Theft is almost always a crime of opportunity, and construction theft is no exception to this rule. Too often, worksites are not patrolled by security guards and high-value equipment isn’t locked down. Even theft of small construction tools is a big problem, but high-ticket items, like a front-end loader, can also provide opportunities for theft.
During the early stages of the COVID-19 pandemic, construction job sites were shut down, sometimes abruptly, to slow the spread of the disease. Empty, unmonitored sites presented a great target for thieves. For example:
- Unfinished homes were targeted for full appliance packages, piping, and water heaters.
- In Maryland, $4,500 hand tools were stolen in one night.
- A GPS computer worth $15,000 was stolen from an unsecured Caterpillar Motor Grader in Nebraska.
- In Kansas, a trailer was damaged as thieves broke in to steal almost $10,000 worth of hand tools.
While these are just a sample of the incidents that can occur when criminals target an unsecured location, theft at construction sites can and does occur anytime. It doesn’t take a pandemic and an empty lot for thieves to act.
Here are eight tools and strategies anyone can use to control theft happening at their site:
#1: Construction Fencing
Construction fencing is the old standby and the bare-minimum security requirement for most sites. It’s the first line of defense in an ongoing effort to outthink the criminal element. Typically, chain link fencing allows thieves to be visible from outside the site. Keeping the fence line clear of debris or plants is always a good idea. Fences should be eight feet high, if possible, and “no trespassing” signs should dominate the area.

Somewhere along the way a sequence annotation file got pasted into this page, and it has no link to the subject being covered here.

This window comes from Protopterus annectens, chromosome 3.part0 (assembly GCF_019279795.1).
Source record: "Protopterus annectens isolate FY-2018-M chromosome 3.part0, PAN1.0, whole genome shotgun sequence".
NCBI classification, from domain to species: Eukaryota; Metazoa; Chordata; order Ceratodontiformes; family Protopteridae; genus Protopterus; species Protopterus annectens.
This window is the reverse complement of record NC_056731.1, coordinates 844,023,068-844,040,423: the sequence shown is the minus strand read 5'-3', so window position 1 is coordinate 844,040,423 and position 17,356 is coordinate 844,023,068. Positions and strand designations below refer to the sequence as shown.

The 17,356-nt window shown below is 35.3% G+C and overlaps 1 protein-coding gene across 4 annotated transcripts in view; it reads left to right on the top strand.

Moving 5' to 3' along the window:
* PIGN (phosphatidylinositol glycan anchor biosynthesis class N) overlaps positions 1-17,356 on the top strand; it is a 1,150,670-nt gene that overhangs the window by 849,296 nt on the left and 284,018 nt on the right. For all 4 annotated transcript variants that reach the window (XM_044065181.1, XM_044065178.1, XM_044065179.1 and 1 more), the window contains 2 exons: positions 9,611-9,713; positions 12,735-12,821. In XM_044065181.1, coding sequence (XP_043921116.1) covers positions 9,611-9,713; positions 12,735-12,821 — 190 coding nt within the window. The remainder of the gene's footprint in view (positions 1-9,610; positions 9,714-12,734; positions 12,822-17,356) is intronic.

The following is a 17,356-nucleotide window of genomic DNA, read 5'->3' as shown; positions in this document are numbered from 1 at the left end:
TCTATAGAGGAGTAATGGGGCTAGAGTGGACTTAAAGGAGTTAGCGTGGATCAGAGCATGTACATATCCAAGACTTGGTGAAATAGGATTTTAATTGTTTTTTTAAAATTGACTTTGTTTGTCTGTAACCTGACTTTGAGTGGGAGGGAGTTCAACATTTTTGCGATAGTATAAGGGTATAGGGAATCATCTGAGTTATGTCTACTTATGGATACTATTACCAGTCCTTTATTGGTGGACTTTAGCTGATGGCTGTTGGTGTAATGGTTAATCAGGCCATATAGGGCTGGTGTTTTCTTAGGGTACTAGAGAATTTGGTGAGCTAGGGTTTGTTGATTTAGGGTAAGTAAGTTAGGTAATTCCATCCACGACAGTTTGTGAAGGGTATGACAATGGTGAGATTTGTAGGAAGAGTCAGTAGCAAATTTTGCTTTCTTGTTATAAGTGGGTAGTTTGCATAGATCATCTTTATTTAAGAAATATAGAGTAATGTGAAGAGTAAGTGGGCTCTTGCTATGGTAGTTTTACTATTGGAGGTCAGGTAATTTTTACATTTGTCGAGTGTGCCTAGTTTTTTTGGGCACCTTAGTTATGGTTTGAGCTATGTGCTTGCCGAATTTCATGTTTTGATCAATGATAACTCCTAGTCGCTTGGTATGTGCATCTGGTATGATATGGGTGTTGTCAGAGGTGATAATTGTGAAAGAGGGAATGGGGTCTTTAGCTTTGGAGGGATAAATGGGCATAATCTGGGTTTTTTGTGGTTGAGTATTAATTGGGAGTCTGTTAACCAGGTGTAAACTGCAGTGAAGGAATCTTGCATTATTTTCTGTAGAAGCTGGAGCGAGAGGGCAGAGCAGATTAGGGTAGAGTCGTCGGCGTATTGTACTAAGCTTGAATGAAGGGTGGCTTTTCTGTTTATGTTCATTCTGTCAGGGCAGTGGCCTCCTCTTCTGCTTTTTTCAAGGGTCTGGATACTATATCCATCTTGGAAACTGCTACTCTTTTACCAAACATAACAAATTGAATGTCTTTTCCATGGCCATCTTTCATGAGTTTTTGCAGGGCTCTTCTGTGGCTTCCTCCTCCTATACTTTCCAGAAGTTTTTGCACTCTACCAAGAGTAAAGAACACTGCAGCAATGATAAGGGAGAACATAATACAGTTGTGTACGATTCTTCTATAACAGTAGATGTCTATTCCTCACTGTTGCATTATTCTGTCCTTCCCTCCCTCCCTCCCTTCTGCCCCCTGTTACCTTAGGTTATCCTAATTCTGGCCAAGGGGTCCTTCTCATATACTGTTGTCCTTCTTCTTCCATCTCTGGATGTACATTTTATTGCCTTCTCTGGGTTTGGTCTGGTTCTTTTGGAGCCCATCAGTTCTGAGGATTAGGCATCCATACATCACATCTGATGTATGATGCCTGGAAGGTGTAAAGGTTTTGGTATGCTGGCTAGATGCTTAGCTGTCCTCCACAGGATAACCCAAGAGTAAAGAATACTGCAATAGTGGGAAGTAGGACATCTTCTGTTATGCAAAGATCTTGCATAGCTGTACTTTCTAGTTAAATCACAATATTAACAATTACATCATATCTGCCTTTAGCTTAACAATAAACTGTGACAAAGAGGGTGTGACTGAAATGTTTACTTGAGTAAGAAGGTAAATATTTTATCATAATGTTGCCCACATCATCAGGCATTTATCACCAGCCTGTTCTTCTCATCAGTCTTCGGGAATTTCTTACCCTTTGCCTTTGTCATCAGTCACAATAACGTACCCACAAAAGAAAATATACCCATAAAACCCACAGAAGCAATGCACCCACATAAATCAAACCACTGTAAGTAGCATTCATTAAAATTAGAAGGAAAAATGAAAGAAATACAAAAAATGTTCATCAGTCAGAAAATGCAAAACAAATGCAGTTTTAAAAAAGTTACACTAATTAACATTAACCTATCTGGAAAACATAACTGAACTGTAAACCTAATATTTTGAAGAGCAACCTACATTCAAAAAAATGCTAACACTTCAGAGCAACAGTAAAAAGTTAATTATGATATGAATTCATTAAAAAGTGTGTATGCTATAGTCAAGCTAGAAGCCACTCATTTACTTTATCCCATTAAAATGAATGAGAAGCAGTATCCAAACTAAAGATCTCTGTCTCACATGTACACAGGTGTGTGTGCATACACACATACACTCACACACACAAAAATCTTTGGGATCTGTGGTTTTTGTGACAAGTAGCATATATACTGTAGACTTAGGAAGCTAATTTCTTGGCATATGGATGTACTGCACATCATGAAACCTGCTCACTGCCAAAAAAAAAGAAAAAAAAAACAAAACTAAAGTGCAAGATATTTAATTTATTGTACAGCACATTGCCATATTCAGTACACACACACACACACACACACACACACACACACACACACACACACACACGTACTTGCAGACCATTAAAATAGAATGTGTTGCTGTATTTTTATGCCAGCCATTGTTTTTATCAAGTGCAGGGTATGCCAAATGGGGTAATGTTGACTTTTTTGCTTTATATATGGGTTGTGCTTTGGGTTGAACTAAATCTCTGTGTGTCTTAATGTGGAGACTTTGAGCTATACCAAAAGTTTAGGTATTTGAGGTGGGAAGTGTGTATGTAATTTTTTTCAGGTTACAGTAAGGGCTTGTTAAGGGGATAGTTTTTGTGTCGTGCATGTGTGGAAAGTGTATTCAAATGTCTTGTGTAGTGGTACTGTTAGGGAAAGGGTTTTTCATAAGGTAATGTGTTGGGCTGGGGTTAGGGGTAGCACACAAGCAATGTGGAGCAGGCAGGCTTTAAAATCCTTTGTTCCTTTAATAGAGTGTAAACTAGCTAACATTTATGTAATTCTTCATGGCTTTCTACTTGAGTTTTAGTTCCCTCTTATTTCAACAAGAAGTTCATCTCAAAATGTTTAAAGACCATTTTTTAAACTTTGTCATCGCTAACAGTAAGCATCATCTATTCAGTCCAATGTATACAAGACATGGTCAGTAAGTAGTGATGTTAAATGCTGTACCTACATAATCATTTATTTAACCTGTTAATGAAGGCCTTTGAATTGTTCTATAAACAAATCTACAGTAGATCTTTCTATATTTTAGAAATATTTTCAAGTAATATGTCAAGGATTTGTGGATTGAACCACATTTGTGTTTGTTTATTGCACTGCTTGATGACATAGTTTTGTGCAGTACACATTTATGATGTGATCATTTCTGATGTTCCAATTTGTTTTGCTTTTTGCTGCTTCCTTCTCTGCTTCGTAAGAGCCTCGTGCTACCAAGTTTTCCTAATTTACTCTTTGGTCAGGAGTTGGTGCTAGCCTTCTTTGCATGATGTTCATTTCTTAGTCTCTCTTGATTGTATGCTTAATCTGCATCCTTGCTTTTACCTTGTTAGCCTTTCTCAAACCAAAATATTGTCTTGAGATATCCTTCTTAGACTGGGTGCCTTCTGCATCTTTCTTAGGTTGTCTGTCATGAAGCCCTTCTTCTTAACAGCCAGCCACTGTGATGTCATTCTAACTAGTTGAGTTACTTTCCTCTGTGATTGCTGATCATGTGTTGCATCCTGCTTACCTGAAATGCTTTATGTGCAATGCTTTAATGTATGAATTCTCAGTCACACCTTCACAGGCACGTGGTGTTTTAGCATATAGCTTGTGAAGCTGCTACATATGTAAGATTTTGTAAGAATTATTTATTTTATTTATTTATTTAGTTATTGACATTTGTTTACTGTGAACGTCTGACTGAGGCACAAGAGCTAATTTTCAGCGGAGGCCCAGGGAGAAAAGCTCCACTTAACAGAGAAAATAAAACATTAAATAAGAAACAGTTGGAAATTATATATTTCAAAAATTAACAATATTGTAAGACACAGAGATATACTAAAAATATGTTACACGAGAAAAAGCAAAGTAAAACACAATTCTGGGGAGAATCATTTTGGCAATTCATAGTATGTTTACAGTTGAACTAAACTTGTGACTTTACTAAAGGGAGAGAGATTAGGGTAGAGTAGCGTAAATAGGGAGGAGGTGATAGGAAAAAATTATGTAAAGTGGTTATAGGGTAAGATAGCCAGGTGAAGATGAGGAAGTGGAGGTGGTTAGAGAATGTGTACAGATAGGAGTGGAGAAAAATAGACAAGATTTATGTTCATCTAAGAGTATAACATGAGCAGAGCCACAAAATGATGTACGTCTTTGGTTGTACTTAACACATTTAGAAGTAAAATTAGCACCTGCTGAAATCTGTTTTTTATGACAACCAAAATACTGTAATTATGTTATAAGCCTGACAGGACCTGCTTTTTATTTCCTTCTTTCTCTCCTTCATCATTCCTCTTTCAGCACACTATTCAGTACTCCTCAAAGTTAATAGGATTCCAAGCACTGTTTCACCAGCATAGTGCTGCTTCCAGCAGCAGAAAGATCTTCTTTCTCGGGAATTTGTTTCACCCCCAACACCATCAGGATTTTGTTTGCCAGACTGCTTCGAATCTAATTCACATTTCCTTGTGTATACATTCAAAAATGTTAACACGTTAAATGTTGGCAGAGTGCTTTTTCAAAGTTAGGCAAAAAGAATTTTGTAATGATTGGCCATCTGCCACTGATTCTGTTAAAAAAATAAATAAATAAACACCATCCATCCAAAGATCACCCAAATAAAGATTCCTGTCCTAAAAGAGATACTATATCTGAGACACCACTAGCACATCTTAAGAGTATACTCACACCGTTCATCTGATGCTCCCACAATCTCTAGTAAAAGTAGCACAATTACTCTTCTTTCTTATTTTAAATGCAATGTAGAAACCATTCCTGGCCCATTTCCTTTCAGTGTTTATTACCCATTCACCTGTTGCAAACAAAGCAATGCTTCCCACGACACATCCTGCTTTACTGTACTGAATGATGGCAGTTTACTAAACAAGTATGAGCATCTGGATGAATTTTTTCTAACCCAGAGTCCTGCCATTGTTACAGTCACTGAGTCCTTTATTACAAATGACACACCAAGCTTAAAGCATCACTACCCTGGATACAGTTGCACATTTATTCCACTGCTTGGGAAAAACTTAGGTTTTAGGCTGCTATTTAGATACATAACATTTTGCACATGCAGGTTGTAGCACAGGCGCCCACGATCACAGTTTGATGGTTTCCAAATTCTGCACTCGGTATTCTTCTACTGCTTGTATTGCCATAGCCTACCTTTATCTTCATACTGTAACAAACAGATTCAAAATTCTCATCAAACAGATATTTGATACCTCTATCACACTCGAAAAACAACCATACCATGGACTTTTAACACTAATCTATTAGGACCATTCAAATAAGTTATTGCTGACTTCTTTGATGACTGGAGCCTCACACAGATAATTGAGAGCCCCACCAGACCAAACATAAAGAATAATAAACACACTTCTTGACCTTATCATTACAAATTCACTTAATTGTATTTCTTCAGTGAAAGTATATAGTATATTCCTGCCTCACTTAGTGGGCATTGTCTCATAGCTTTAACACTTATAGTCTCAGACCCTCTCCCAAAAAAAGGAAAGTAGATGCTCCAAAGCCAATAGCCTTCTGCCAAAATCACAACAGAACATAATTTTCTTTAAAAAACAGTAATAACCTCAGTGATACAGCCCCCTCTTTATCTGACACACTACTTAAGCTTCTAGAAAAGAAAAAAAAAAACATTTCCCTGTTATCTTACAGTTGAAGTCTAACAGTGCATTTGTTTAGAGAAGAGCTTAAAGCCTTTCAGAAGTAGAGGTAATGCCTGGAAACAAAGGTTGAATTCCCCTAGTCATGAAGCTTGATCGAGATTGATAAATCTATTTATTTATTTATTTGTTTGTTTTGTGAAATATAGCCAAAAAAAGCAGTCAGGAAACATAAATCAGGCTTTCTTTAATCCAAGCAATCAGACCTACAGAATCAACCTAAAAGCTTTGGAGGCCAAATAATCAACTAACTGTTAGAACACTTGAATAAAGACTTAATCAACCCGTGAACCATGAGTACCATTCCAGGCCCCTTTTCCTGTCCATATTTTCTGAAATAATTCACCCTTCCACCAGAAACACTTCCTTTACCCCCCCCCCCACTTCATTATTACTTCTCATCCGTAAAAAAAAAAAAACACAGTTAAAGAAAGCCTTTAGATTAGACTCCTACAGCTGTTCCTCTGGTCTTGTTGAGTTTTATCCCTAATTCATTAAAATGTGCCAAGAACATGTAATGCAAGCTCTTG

#2: Perimeter Lighting
Perimeter lighting is another typical response to security, and it does help. Thieves seek out dark corners to do their dirty work, so lighting up every corner of your perimeter is another way to prevent construction site theft. You don’t have to spend an arm and a leg on lighting. With a quick trip to the hardware store, most motion lights can be purchased for under $100.
#3: Onsite Security Guards
Onsite security guards are another one of the typical responses to prevent theft. Typically, these guards patrol regularly across the property after hours. Onsite security guards can provide a strong human presence at night when many construction site thefts can occur. However, this is an expensive option that may be out of reach for smaller construction firms.
#4: Key Control and Locking Bars
Preventing access to valuable equipment with things like locking bars is critical. You can even anchor equipment with cable or a chain after hours.
Since battery theft is an ongoing problem, removing wires or the battery itself is always a good idea. Even lowering the blades and buckets can help immobilize and secure your larger equipment. Some sites will even detach the battery’s wires so thieves can’t drive large equipment away with a cheap master key they purchased online.
#5: Video Surveillance
Video surveillance is as much of a necessity on a job site these days as having liability insurance and workers’ compensation. These tools can really help when you can’t lock up equipment or put fencing around an entire site.
For example, you can lock up hand tools, but copper piping in a new build is vulnerable unless you have mobile surveillance cameras to watch the property.